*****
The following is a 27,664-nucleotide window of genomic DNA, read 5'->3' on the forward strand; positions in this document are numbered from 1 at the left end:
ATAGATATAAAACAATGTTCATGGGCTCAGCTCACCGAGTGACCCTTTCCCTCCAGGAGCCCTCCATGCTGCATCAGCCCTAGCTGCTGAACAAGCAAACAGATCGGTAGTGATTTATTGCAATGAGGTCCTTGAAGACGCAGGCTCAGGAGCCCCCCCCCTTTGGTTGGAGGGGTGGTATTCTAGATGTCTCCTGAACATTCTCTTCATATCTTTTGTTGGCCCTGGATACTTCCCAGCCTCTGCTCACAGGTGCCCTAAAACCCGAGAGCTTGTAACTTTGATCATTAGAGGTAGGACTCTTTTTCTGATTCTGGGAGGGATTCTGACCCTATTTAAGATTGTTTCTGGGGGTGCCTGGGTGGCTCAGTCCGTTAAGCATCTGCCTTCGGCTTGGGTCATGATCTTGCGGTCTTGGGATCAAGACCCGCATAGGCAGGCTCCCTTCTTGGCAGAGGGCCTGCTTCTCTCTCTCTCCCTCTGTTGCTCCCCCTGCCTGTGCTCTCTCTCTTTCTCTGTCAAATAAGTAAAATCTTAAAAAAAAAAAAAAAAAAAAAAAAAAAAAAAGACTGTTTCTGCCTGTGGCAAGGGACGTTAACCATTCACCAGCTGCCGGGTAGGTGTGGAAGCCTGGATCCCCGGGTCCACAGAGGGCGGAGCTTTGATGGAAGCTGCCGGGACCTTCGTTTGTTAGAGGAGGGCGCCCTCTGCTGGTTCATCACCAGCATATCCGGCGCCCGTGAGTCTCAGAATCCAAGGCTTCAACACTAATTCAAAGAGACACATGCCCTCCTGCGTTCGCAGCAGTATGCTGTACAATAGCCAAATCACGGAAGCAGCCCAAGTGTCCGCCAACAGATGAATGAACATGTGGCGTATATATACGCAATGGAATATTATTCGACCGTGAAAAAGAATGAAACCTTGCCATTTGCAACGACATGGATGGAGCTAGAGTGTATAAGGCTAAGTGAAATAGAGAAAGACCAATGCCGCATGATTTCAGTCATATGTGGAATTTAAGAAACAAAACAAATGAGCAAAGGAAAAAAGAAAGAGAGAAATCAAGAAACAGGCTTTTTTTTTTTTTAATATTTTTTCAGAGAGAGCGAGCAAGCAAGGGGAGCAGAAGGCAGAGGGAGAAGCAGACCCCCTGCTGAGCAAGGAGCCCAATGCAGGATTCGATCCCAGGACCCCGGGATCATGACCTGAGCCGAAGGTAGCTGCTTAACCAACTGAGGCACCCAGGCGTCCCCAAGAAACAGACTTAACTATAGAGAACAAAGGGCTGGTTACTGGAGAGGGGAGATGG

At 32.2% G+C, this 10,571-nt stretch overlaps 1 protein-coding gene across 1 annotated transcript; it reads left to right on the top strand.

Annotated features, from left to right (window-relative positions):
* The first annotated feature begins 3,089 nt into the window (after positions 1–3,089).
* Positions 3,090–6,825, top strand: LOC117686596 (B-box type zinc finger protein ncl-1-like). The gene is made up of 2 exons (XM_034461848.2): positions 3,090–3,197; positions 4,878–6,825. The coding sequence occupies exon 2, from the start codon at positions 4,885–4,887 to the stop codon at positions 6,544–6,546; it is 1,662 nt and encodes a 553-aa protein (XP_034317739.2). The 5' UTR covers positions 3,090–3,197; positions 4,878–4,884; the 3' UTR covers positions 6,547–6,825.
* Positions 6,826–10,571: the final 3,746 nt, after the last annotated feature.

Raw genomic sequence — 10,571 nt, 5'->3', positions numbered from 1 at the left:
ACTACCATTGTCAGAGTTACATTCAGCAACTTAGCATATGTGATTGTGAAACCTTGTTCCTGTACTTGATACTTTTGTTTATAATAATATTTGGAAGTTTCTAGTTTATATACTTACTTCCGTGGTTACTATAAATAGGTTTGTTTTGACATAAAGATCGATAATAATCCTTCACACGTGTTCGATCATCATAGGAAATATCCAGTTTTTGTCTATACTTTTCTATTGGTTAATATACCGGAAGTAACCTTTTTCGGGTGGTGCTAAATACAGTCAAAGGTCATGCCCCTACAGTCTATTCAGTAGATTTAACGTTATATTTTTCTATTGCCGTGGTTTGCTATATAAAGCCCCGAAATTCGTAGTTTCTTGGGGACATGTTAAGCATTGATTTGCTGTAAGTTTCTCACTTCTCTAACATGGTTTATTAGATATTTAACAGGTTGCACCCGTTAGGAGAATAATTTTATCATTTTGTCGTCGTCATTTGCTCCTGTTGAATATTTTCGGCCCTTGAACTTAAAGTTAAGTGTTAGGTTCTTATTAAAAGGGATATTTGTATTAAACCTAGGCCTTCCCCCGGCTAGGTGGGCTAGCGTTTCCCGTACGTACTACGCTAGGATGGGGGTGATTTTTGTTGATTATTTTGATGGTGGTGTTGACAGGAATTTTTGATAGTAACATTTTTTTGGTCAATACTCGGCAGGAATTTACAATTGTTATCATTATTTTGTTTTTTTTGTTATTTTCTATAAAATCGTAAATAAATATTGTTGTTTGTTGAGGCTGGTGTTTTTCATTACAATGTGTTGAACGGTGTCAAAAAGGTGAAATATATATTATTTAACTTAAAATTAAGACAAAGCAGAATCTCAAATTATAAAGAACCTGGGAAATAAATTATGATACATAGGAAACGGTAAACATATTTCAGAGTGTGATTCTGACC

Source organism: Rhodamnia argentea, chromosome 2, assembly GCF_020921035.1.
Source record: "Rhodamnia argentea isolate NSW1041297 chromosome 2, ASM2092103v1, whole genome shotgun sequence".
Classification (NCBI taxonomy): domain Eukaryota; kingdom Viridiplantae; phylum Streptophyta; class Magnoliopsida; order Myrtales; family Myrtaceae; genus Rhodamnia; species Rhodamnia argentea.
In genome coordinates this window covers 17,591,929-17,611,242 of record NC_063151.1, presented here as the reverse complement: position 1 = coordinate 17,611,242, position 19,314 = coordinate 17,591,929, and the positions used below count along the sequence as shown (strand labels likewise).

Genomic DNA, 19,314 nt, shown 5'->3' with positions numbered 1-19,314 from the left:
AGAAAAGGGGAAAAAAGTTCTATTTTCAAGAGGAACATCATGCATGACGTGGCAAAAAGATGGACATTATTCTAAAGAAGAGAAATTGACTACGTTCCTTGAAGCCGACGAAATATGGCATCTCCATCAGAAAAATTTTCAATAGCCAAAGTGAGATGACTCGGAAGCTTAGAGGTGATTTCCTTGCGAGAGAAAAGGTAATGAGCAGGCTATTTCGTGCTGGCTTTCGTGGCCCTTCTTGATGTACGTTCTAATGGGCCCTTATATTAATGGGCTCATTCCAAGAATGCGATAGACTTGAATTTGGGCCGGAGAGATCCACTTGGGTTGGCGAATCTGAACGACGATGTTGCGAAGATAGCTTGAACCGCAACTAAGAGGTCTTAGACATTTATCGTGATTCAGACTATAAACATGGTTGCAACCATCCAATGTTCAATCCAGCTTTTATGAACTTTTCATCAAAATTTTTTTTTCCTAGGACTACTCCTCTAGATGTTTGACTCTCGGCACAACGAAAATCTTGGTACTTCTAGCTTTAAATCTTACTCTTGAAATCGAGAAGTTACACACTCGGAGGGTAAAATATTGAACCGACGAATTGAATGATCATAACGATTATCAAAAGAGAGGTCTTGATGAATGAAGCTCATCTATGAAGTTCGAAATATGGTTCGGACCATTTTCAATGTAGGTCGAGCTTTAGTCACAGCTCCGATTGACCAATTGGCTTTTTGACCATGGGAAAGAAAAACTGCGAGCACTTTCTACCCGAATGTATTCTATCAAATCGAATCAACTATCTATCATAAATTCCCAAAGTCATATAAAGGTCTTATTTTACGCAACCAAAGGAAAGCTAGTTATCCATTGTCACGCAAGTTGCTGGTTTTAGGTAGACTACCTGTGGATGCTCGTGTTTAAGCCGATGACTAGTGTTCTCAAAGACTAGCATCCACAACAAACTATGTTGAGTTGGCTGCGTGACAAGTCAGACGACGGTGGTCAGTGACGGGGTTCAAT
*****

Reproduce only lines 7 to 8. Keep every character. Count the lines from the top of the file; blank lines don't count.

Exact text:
* Positions 6,826–10,571: the final 3,746 nt, after the last annotated feature.

Raw genomic sequence — 10,571 nt, 5'->3', positions numbered from 1 at the left: